Trinity: Week 1
God Is Relationship
Friday, September 16, 2016
We owe a great deal of our Western thinking to the brilliant Greek philosopher and scientist, Aristotle (384-322 BC). Aristotle taught that there were ten different qualities to all things. I’m not going to list all ten of them; two will suffice. He said there was “substance” and there was “relationship.”
Substance is that which is “independent” of all else and can stand on its own. Aristotle ranked substance as the highest quality. In early Christian traditions, the West tried to build on Aristotle to prove that this God whom we had come to understand as Trinitarian was a substance. We didn’t want an ephemeral old relationship God, you know. We wanted a substantial God whom we could prove was as good as anybody else’s God!
Yet, when Jesus called himself the Son of the Father and yet one with the Father, he is giving clear primacy to relationship. Who you are is who you are in the Father, as he would put it. That is your meaning and your identity. Jesus says to his Father, “I have given them the glory you gave me, so that they may be one, as we are one, I in them and you in me, that they may be brought to perfection as one, that the world may know that you sent me, and that you loved them even as you loved me” (John 17:22-23).
We humans are not a kind of independent substance, nor is any of creation. Everything exists in radical relationship, which we now call ecosystems, orbits, cycles, and circulatory systems. Yet to the Western mind, this “mere” relationship looks like second or third best: “Who wants to just be a relationship? I want to be a self-made man or woman.”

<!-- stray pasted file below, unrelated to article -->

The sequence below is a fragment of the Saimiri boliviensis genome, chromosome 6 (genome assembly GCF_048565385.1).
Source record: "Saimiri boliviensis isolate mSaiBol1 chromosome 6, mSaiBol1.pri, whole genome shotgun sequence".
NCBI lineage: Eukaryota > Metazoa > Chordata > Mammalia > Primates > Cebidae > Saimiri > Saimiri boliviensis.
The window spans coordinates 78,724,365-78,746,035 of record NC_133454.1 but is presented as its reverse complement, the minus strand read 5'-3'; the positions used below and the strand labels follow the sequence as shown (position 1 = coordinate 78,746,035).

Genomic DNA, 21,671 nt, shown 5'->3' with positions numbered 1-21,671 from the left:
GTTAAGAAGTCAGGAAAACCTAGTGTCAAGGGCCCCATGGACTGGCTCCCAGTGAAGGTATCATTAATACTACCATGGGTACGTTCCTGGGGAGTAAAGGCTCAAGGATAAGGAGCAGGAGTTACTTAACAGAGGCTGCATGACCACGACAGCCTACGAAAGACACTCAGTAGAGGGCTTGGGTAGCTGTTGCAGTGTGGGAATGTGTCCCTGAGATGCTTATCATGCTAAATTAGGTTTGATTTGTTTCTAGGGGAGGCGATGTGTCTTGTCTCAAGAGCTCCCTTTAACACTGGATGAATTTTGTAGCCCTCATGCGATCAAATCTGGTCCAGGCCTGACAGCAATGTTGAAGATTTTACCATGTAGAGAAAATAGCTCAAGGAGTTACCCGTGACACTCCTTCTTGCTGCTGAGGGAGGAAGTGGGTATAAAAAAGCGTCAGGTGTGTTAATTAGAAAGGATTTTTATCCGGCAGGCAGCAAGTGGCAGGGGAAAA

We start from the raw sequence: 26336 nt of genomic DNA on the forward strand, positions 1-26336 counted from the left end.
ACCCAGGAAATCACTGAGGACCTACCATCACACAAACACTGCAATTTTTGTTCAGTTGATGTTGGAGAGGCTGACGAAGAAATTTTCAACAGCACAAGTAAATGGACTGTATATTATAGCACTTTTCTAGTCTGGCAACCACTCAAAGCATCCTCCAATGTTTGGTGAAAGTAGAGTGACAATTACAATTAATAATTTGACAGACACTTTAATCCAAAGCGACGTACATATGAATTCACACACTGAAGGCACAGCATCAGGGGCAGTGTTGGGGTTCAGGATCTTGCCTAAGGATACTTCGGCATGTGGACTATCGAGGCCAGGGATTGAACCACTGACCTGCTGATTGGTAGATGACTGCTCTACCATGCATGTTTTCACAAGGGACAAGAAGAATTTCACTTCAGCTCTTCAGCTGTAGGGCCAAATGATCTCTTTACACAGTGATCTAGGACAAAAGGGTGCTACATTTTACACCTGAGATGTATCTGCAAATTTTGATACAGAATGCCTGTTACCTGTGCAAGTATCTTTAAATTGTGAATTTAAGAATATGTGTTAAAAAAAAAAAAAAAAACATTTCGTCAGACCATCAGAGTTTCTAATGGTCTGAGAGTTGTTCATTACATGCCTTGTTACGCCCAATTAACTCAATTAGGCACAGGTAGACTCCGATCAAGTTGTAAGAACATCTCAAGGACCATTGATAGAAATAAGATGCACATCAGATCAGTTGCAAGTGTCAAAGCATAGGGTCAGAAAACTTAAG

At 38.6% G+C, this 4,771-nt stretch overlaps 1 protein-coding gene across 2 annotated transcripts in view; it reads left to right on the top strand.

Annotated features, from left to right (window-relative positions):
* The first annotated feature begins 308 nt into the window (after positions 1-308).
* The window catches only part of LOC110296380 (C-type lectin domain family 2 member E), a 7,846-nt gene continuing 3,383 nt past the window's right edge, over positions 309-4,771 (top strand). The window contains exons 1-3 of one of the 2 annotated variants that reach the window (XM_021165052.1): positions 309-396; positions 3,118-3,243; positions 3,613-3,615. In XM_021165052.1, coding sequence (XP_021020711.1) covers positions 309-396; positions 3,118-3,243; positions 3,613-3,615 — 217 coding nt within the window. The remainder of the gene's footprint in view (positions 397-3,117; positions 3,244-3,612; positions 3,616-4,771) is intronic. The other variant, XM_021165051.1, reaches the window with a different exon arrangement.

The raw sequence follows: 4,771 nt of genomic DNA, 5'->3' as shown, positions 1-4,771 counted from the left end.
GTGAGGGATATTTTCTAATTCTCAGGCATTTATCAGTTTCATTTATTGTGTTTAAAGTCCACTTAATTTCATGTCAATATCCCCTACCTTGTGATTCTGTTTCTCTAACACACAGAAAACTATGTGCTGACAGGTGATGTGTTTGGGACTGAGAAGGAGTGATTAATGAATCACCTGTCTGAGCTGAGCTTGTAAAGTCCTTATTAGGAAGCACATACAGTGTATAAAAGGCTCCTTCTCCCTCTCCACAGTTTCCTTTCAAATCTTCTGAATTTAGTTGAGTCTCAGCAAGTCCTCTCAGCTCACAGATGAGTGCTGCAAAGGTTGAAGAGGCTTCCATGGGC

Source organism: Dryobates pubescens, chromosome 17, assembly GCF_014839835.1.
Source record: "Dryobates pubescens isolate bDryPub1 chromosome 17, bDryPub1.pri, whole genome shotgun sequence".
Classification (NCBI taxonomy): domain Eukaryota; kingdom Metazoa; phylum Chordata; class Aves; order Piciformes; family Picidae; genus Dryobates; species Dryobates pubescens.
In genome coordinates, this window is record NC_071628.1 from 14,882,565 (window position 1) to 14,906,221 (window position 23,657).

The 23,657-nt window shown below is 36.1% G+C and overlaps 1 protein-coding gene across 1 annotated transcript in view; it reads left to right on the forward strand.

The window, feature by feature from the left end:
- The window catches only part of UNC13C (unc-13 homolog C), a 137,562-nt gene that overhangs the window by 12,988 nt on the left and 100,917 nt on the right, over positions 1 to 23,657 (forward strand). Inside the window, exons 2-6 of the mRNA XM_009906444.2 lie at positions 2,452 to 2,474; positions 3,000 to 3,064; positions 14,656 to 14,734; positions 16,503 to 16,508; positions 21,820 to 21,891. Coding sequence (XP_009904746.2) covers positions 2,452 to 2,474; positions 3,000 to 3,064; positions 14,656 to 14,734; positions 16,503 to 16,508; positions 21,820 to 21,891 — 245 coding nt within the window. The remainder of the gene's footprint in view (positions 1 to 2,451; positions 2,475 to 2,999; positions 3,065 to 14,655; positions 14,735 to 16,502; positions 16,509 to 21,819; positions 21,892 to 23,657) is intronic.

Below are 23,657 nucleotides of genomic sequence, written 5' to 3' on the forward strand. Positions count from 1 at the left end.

This hyper-individualism has dramatically impacted Western Christianity. In the fourth and fifth centuries, Augustine described Trinity as God in three substances united as one. By the next century, God is one substance who happens to have three relationships. Aquinas comes along in the thirteenth century saying that God is one substance, but the relationships constitute the very nature of that substance. Ah, that’s about it. He called it subsistent relationship.
Now we are prepared to say that God is not, nor does God need to be, “substance” in the Aristotelian sense of something independent of all else. God is relationship itself.
I would name salvation as simply the readiness, the capacity, and the willingness to stay in relationship. As long as you show up with some degree of vulnerability, the Spirit can keep working. Self-sufficiency makes God experience impossible. Please trust me on that. That’s why Jesus shows up in this world as a naked, vulnerable one—a defenseless baby. Talk about utter relationship! Naked vulnerability means I’m going to let you influence me; I’m going to allow you to change me. The Way of Jesus is an invitation to a Trinitarian way of living, loving, and relating—on earth as it is in the Godhead. We are intrinsically like the Trinity, living in an absolute relatedness. To stand outside of this flow is to live within the deepest meaning of sin.
We call this flow love.
We really were made for love; outside of it we die very quickly.
Gateway to Silence:
Come, sit at the table.
Adapted from Richard Rohr, The Divine Dance: The Trinity and Your Transformation (Whitaker House: 2016), 44-47.